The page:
The Big Ten Should Take Its Baseball And Go Home Comment Count

Brian March 1st, 2012 at 11:38 AM


Barry Larkin isn't walking through that door.

The AP published a fascinating article yesterday about Big Ten baseball's next move after years of thwarted attempts to level the playing field that has me wondering about what the point of a baseball national championship is, anyway.

The Big Ten is essentially a mid-major in baseball for structural reasons: the season starts in February, the Big Ten plays virtually its entire nonconference season on the road, and recruits gravitate towards places that don't force them to spend a month of time when they're hypothetically in school hanging out in Florida.

The obvious solution in this era of year-round schooling for virtually all athletes is to push the season back, but the teams who like the current North-screwing setup outnumber those screwed. They like getting a ton of home games by default and not having to compete against major athletic departments in the North. Surprise!

So the Big Ten is rumbling about radical departures—literally:

Minnesota's John Anderson, the winningest baseball coach in Big Ten history, is pushing for his conference to break away from the NCAA's traditional February-to-June schedule and play when the weather in the north is more favorable. In short, the Big Ten's boys of summer would be on the field in summer.

Such a move would cost the Big Ten schools any shot at playing in the NCAA tournament. That doesn't bother Anderson.

"There were four SEC teams in the College World Series last year. We're never going to catch those people," he said. "The system works for them, and they're not going to want to change it. People are going to criticize this idea, but we need to get people talking about it."

No Big Ten team has made the CWS since Michigan in 1984, so it's not like they'd be giving up much. Players headed to the Big Ten are not doing so because they're banking on NCAA tourney appearances anyway. Meanwhile, the Big Ten Network is hurting for content in the summer. It might not hurt recruiting much if Big Ten teams could promise a ton of televised games and a format specifically designed to appeal to pro teams—wood bats, maybe, the conference can afford it.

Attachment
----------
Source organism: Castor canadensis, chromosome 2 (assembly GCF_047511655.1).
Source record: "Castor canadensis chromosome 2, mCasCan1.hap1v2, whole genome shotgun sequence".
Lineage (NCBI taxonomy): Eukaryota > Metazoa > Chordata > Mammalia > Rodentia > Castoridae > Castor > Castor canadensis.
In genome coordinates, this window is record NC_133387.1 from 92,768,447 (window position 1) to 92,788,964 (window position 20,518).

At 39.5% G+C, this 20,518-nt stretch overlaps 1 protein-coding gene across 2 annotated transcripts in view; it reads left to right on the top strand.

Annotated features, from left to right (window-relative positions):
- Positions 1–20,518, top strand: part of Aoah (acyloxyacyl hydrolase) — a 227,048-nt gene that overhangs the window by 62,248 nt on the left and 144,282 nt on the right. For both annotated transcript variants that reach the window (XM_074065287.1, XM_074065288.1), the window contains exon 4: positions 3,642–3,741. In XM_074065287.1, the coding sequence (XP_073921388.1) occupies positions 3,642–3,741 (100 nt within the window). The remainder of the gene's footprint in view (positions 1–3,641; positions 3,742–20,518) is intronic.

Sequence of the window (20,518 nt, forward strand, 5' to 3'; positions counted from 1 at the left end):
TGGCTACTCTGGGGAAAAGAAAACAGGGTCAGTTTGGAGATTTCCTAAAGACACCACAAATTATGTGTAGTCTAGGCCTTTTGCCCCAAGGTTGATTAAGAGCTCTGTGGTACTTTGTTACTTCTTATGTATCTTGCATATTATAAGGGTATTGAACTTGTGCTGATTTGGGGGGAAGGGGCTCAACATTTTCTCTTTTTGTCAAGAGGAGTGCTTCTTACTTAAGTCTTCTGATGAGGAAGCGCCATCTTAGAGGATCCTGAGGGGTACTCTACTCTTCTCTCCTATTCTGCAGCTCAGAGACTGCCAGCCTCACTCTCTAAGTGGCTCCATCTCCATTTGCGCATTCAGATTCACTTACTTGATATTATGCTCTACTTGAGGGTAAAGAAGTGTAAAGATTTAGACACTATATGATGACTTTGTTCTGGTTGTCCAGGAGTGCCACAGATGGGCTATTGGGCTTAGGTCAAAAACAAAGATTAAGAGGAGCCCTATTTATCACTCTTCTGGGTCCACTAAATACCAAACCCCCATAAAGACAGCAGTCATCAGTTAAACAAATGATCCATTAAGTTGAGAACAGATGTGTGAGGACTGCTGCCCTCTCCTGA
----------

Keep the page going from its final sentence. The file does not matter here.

Short of that the Big Ten is working on a weird proposal to allow up to 14 non-conference games in the fall that would count for the spring/winter season as well. Purdue coach Doug Schreiber came up with that idea when he wasn't busy emailing Corn Nation about Big Ten schedule strength misconceptions. That email spells out how deeply screwed the Big Ten is by the current system:

So, according to your rationale, Big Ten teams need to play a murderous, non-conference schedule prior to their conference season when 95% of these games will be on the road. It may help with improving the RPI's a little, but probably not the overall winning percentages, which will cancel out the tough schedules being played.

The choice here is between a lot more home games and something to do in the summer and the dream of reaching the CWS after a drought approaching 30 years. I'm with Anderson: withdraw from the current system, set yourselves up as pro-friendly as possible, use the Big Ten Network as a club, try to get other Northern schools to join you, and raise your profile regionally by being interesting when nothing else is going on (August). It's not like things can get worse.

Let's get even more radical, in fact. BYU's soccer team is not a part of the NCAA. They play in the PDL, "the top-level U23 men’s league in North America," alongside a vast menagerie of local club teams and MLS youth sides. [More on the transition here. It's really interesting.] If the Big Ten baseball is going to forgo the NCAA tournament in favor of a summer-based schedule they might as well go whole-hog with it and leave the NCAA entirely.

They could then use their huge pots of money to their advantage by offering 18, 20, 22 scholarships instead of the 11.7 (IIRC) teams are currently limited to. Leaving the NCAA might also allow them to tailor their schedule to something more MLB-friendly, or even join a relevant minor league so they could compete for a championship bigger than the Big Ten. Players could sign with pro teams and still maintain their eligibility. It could serve as a giant middle finger to the Southern teams. Hearing them complain about the lack of a level playing field would be delicious.

Even if that's judged too radical, it's time to stop working with the current NCAA system.



March 1st, 2012 at 11:49 AM ^

Can you all guess the one team in the conference that would have the least incentive to go along with this proposal?

The irony, given Anderson's comments, is that it's the team that plays most of its schedule in the Metrodome.

The Gophers only have 3 road games this year before going to East Lansing in mid-April. Plus, they get a couple games each year at Target Field (which is AWESOME BTW - I saw them play Iowa there in 2010).


Wolverine in Troy

March 1st, 2012 at 1:30 PM ^

The new Metrodome, or "People's Stadium", will have a fixed roof if the current proposal is approved. However, it won't be complete until 2016.

When they knock down the Metrodome, the Vikings will be using U of Minnesota facilities until 2016.